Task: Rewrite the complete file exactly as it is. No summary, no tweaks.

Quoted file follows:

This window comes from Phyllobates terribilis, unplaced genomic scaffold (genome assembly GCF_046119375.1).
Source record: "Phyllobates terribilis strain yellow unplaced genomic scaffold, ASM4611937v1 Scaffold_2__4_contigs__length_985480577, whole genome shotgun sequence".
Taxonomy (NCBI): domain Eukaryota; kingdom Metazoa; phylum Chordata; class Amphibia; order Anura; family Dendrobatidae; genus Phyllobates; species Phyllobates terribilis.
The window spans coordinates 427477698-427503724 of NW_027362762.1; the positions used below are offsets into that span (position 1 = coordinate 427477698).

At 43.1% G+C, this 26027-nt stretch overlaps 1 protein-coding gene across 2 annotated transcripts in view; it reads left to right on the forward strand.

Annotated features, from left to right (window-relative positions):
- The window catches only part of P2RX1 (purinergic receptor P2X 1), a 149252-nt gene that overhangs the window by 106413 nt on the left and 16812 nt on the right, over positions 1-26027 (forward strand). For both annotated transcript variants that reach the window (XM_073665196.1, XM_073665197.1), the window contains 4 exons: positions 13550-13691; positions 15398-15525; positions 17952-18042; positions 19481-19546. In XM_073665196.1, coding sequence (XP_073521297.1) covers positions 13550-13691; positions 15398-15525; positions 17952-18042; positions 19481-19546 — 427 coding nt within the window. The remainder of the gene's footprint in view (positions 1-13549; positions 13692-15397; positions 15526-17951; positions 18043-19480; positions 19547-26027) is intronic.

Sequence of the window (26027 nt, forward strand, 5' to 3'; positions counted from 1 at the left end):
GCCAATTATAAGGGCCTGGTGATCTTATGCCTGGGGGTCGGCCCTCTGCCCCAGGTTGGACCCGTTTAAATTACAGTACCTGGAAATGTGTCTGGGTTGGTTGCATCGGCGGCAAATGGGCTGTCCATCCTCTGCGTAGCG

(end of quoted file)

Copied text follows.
This window comes from Phyllobates terribilis, unplaced genomic scaffold (genome assembly GCF_046119375.1).
Source record: "Phyllobates terribilis strain yellow unplaced genomic scaffold, ASM4611937v1 Scaffold_2__4_contigs__length_985480577, whole genome shotgun sequence".
Taxonomy (NCBI): domain Eukaryota; kingdom Metazoa; phylum Chordata; class Amphibia; order Anura; family Dendrobatidae; genus Phyllobates; species Phyllobates terribilis.
The window spans coordinates 427477698-427503724 of NW_027362762.1; the positions used below are offsets into that span (position 1 = coordinate 427477698).

At 43.1% G+C, this 26027-nt stretch overlaps 1 protein-coding gene across 2 annotated transcripts in view; it reads left to right on the forward strand.

Annotated features, from left to right (window-relative positions):
- The window catches only part of P2RX1 (purinergic receptor P2X 1), a 149252-nt gene that overhangs the window by 106413 nt on the left and 16812 nt on the right, over positions 1-26027 (forward strand). For both annotated transcript variants that reach the window (XM_073665196.1, XM_073665197.1), the window contains 4 exons: positions 13550-13691; positions 15398-15525; positions 17952-18042; positions 19481-19546. In XM_073665196.1, coding sequence (XP_073521297.1) covers positions 13550-13691; positions 15398-15525; positions 17952-18042; positions 19481-19546 — 427 coding nt within the window. The remainder of the gene's footprint in view (positions 1-13549; positions 13692-15397; positions 15526-17951; positions 18043-19480; positions 19547-26027) is intronic.

Sequence of the window (26027 nt, forward strand, 5' to 3'; positions counted from 1 at the left end):
GCCAATTATAAGGGCCTGGTGATCTTATGCCTGGGGGTCGGCCCTCTGCCCCAGGTTGGACCCGTTTAAATTACAGTACCTGGAAATGTGTCTGGGTTGGTTGCATCGGCGGCAAATGGGCTGTCCATCCTCTGCGTAGCG